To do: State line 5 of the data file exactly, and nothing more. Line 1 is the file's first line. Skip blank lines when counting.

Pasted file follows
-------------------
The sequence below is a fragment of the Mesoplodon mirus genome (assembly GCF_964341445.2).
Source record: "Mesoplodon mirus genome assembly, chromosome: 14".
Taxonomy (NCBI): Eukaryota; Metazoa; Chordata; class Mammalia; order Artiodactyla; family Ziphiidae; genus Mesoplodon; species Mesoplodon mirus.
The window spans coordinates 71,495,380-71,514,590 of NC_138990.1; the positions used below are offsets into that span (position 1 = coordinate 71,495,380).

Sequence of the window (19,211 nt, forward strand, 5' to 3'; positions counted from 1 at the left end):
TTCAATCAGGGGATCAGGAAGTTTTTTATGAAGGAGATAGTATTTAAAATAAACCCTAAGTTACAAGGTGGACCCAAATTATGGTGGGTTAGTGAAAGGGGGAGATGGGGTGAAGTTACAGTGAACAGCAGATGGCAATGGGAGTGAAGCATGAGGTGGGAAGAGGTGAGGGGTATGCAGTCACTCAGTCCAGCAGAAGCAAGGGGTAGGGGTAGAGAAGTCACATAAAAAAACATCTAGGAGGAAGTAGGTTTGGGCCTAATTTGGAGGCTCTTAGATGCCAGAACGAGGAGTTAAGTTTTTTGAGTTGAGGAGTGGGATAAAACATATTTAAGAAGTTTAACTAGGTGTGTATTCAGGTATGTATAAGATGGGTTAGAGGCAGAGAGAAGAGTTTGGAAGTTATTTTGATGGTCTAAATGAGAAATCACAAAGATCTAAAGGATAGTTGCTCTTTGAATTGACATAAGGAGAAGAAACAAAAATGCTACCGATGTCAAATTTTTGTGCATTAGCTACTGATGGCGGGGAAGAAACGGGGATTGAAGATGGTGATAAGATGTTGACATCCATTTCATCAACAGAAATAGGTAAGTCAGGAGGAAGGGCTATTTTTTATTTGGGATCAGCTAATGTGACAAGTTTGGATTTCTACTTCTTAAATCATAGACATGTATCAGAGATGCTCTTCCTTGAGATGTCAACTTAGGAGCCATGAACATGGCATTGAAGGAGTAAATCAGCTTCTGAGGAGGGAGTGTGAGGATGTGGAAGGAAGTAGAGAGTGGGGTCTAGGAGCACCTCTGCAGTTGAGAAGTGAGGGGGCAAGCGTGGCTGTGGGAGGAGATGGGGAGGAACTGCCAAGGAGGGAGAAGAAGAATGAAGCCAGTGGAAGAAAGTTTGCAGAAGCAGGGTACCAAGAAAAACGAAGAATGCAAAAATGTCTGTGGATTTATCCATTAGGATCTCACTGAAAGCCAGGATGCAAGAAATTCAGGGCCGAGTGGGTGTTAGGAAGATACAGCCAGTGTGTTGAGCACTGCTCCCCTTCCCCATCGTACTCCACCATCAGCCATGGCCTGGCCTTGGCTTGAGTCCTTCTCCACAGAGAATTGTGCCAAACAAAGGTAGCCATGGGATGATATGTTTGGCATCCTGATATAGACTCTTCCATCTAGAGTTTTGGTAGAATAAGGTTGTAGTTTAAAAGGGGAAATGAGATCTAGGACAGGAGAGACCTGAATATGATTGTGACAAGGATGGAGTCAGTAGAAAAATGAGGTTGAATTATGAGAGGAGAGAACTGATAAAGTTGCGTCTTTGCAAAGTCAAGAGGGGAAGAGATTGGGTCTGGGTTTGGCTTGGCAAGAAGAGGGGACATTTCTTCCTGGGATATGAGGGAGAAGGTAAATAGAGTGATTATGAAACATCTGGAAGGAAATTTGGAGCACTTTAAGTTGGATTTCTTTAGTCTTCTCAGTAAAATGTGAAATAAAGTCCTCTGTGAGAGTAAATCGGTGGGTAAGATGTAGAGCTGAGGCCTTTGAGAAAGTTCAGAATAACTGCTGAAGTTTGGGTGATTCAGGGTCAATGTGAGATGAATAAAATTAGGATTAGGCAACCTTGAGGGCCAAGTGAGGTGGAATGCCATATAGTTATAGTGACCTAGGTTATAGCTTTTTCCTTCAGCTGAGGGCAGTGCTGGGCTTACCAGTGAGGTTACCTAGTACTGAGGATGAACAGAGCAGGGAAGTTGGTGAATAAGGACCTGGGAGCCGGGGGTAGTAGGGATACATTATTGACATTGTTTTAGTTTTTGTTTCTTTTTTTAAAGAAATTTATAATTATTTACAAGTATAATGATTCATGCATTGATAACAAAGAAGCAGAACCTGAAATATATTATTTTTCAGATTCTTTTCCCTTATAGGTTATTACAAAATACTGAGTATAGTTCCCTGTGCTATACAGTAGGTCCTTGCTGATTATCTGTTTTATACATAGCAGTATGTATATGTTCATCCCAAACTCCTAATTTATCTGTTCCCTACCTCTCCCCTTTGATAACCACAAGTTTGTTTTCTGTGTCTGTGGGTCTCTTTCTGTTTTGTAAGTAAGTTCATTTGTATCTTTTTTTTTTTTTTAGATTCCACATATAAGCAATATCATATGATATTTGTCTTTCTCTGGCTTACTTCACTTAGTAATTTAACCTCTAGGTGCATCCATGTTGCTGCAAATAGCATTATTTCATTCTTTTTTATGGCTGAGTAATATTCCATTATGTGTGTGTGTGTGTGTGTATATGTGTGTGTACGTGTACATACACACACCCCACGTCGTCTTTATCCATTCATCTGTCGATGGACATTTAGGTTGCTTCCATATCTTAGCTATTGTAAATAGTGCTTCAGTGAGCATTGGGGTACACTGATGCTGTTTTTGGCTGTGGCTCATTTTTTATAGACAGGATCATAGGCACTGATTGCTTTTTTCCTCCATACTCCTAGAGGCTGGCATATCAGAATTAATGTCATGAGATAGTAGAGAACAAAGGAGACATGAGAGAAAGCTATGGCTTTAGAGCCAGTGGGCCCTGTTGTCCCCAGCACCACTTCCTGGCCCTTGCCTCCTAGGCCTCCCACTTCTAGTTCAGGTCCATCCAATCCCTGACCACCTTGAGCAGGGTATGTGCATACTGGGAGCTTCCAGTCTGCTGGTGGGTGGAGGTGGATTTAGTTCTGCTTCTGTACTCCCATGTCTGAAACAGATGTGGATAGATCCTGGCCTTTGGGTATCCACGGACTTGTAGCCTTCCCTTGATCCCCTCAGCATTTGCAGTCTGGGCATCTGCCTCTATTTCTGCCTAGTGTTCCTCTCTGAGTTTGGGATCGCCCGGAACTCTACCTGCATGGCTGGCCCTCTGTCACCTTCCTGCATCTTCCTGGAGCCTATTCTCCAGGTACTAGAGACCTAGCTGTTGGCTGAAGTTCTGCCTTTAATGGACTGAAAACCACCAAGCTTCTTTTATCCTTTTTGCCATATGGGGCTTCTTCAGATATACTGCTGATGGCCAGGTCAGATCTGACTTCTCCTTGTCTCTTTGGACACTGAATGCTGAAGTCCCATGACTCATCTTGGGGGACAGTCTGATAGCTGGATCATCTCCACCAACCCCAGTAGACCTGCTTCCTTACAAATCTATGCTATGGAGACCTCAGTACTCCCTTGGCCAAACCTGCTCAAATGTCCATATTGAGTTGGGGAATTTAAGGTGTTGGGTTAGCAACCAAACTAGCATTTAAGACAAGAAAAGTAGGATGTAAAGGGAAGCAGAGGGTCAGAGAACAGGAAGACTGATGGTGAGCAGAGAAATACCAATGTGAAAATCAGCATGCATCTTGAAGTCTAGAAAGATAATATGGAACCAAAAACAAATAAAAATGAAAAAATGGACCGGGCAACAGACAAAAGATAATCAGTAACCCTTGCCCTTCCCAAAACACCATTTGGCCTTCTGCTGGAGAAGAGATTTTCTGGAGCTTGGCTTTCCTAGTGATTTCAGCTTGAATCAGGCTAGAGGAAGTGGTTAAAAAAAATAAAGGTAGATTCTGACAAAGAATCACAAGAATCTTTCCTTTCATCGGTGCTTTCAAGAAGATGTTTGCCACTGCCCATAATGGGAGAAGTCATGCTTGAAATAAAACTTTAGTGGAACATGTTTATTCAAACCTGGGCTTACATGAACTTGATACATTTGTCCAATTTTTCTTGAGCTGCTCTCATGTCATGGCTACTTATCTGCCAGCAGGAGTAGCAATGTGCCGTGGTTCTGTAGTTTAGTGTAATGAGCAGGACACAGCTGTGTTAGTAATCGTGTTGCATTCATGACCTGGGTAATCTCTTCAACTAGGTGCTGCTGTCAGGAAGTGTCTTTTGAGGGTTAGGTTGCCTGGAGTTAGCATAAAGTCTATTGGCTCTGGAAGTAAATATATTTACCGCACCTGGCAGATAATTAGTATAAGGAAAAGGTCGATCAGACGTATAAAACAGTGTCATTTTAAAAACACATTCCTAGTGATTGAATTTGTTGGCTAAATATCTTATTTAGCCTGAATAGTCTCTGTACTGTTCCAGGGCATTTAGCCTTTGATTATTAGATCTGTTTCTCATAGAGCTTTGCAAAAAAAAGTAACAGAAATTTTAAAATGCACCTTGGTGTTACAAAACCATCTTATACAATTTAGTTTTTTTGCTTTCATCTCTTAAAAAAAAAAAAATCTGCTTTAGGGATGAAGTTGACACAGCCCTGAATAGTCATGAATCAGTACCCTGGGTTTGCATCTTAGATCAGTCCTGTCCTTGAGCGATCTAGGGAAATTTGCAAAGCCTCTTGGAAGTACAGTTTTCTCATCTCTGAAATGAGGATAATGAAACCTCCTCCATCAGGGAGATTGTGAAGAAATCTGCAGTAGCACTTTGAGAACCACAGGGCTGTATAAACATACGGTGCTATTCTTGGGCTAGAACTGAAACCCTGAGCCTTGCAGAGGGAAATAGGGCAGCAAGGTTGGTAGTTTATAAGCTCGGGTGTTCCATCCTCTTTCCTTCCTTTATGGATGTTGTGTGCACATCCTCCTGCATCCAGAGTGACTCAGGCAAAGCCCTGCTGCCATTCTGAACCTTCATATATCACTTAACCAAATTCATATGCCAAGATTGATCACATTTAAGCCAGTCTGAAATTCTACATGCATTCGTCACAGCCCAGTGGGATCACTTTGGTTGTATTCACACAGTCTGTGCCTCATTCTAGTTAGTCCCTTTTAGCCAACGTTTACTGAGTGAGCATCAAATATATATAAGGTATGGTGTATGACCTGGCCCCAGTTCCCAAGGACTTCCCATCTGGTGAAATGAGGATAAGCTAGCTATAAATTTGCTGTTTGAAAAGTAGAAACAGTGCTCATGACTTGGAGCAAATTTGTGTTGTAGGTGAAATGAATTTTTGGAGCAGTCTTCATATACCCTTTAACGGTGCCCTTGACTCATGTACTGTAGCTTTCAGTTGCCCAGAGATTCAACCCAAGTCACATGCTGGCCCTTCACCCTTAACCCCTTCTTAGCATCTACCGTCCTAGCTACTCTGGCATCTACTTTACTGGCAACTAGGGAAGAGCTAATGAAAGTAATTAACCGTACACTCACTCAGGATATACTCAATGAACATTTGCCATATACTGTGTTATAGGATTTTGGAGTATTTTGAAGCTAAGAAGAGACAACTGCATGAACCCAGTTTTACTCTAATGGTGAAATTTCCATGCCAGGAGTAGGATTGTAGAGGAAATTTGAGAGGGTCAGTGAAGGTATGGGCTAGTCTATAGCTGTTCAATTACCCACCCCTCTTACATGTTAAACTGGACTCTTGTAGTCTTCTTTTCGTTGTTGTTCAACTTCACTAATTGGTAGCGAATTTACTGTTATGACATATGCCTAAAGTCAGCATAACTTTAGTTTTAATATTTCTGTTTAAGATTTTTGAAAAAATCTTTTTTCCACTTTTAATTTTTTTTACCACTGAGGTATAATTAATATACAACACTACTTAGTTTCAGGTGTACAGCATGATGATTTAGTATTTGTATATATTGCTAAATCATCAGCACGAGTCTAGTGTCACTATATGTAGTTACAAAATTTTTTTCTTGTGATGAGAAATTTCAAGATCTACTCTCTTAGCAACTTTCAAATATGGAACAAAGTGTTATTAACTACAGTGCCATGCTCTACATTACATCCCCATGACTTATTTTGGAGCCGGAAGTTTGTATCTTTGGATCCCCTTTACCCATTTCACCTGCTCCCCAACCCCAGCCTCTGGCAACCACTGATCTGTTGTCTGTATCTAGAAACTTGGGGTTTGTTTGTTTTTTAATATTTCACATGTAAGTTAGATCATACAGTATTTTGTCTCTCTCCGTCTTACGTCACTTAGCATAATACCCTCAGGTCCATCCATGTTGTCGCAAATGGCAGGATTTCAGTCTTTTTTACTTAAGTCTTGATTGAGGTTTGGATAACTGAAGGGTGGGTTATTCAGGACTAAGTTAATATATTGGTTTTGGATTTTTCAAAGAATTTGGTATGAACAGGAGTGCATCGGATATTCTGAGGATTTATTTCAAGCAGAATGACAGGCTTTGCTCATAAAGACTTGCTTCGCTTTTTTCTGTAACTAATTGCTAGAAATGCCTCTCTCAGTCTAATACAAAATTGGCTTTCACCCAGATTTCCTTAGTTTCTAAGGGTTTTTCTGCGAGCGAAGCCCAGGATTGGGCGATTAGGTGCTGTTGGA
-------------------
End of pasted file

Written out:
Sequence of the window (19,211 nt, forward strand, 5' to 3'; positions counted from 1 at the left end):